Searching over 5,500,000 cases.


searching
Buy This Entire Record For $7.95

Official citation and/or docket number and footnotes (if any) for this case available with purchase.

Learn more about what you receive with purchase of this case.

Discovision Associates v. Fuji Photo Film Co.

NEW YORK SUPREME COURT, APPELLATE DIVISION, FIRST DEPARTMENT


March 11, 2010

DISCOVISION ASSOCIATES, PLAINTIFF-APPELLANT,
v.
FUJI PHOTO FILM CO., LTD., ET AL., DEFENDANTS-RESPONDENTS. [AND A THIRD-PARTY ACTION]

Order, Supreme Court, New York County (Shirley Werner Kornreich, J.), entered September 23, 2009, which, in an action for breach of contract, denied plaintiff's motion for partial summary judgment, unanimously affirmed, with costs.

Published by New York State Law Reporting Bureau pursuant to Judiciary Law § 431.

This opinion is uncorrected and subject to revision before publication in the Official Reports.

Mazzarelli, J.P., Saxe, Moskowitz, Acosta, Renwick, JJ.

601859/07 591099/07

A contract is ambiguous if it is "susceptible to more than one reasonable interpretation" (Evans v Famous Music Corp., 1 NY3d 452, 458 [2004]), and while, in an appropriate case, summary judgment may be granted even if a contract is ambiguous (see e.g. Hudson-Port Ewen Assoc. v Chien Kuo, 165 AD2d 301, 303 [1991], affd 78 NY2d 944 [1991]), this is not such a case. Here, in opposition to plaintiff's motion, defendant Fuji Photo Film Co., Ltd. submitted admissible evidence (compare Sutton v East Riv. Sav. Bank, 55 NY2d 550, 553-554 [1982]), including plaintiff's contract with another licensee (see e.g. Cibro Petroleum Prods., Inc. v Sohio Alaska Petroleum Co., 602 F Supp 1520, 1551-1552 [ND NY 1985], affd 798 F2d 1421 [1986], cert dismissed 479 US 979 [1986]), and the parties' course of dealing (see Lantis Eyewear Corp. v Luxottica Group, 294 AD2d 127, 128 [2002]) to show that its interpretation of the relevant sections of the subject contract, i.e., that it owes royalties only on products that use plaintiff's patents, is reasonable. Contrary to plaintiff's claim, section 1.5 of the contract does not resolve the ambiguity in its favor.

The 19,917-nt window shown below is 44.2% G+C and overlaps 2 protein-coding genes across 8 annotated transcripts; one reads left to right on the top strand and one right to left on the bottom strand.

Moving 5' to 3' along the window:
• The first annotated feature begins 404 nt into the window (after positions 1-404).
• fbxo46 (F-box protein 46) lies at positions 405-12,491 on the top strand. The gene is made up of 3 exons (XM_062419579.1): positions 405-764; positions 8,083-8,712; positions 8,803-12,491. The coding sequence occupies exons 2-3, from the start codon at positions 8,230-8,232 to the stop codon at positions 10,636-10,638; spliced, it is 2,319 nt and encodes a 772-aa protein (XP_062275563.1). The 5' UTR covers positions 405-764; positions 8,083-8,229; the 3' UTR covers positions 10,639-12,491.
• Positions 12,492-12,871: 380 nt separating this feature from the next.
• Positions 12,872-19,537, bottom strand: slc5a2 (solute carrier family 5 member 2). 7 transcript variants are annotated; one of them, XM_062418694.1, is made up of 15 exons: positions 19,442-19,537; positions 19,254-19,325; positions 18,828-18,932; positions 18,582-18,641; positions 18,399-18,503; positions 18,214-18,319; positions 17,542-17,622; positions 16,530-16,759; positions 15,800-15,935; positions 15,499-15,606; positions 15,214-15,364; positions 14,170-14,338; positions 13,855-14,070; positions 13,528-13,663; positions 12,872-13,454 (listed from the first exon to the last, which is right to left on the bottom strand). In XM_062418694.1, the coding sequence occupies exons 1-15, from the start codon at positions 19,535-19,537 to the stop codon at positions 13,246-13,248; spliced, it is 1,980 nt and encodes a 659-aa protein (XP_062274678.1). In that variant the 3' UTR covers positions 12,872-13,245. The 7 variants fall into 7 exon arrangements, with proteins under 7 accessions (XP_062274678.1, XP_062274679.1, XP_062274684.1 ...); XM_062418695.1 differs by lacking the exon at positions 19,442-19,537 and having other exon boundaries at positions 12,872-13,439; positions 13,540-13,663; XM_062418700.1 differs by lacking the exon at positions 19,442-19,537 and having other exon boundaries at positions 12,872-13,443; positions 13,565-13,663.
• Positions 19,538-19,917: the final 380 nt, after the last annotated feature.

Furthermore, the parties are reminded that they are in New York state court, not federal court, and therefore, if they do not submit affidavits, they must comply with CPLR 2106 rather than 28 USC § 1746.

THIS CONSTITUTES THE DECISION AND ORDER OF THE SUPREME COURT, APPELLATE DIVISION, FIRST DEPARTMENT.

20100311

© 1992-2010 VersusLaw Inc.



Buy This Entire Record For $7.95

Official citation and/or docket number and footnotes (if any) for this case available with purchase.

Learn more about what you receive with purchase of this case.